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Patti replied, "Of Course"

Sixty-two years ago today, I said “I do” and Patti said “I do.” And with that, we were married.

But three months earlier, on November 11, 1959, I said something different, and so did she. We were just out of college, Patti a teacher of the deaf and I an aspiring advertising executive. The apartment she shared with several other young teachers was a magnet for us young guys looking for a place to hang out and snag a date now and again.

One late afternoon, Patti and I found ourselves there alone, sitting on the floor listening to music—Percy Faith’s album “Bouquet”, Herb Alpert’s “Whipped Cream”, Mantovani’s “La Mer”. They were the soundtrack for a casual conversation that then somehow eased into an ineffably deep sharing of our tenderest dreams, fears, hopes. This pas de deux of two souls entwining floated us along for unnoticed hours until, to our sudden realization, it was light outside—dawn!—and we were both expected at work in a few minutes.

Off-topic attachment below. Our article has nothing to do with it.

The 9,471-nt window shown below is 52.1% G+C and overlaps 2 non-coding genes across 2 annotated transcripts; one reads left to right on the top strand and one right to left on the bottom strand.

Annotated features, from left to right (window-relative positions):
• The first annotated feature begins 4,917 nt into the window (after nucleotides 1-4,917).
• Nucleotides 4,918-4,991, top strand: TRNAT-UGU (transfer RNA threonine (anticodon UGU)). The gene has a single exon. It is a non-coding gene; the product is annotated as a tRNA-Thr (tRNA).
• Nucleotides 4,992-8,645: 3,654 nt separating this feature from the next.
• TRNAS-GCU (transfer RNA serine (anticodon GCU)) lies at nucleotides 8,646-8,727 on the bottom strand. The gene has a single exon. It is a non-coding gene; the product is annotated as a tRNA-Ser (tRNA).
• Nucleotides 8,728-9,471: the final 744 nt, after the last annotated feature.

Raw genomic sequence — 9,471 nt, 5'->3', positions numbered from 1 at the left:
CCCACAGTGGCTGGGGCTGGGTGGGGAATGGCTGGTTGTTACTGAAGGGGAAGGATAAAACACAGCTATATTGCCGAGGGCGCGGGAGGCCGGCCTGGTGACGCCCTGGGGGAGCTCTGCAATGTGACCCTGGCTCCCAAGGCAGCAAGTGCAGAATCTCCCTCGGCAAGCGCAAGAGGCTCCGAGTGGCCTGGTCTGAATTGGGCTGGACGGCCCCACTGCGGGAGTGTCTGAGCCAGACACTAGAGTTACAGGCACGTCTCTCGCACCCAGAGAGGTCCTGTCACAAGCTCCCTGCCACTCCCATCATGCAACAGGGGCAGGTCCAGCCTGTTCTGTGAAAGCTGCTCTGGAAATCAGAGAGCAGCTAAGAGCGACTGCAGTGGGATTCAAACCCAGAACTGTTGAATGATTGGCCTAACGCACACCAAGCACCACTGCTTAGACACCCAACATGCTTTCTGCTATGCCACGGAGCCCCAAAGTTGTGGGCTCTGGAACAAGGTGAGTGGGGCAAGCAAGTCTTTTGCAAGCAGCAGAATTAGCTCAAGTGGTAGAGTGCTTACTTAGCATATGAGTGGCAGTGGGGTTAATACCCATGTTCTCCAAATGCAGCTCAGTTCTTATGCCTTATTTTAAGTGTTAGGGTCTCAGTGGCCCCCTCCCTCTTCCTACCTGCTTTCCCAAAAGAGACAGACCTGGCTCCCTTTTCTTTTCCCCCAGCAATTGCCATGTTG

We resumed that engagement the following evening, for nearly as long. And the next evening. And the next. For eight nights, until I said what I said.

“You know we’re going to get married, don’t you?”

And Patti said, “Of course.”

For sixty-two years, I have revered those two words. Of course.

How different from my having proposed, and her having said “Yes.”

In our day, it was the man’s expected prerogative to make a proposal, and (if he hadn’t miscalculated) the woman’s expected response of assent to it.

But somehow for a couple of people who’d been immersed in nonstop exploration of each other’s mind and spirit for eight consecutive days, what transpired—“You know, don’t you” and “Of course”—was more a mutual acknowledgement of a simple but profound reality that had come into being. We were meant to be coupled, husband and wife, mother and father, grandparents for our lifetime together.

It seems to be working.

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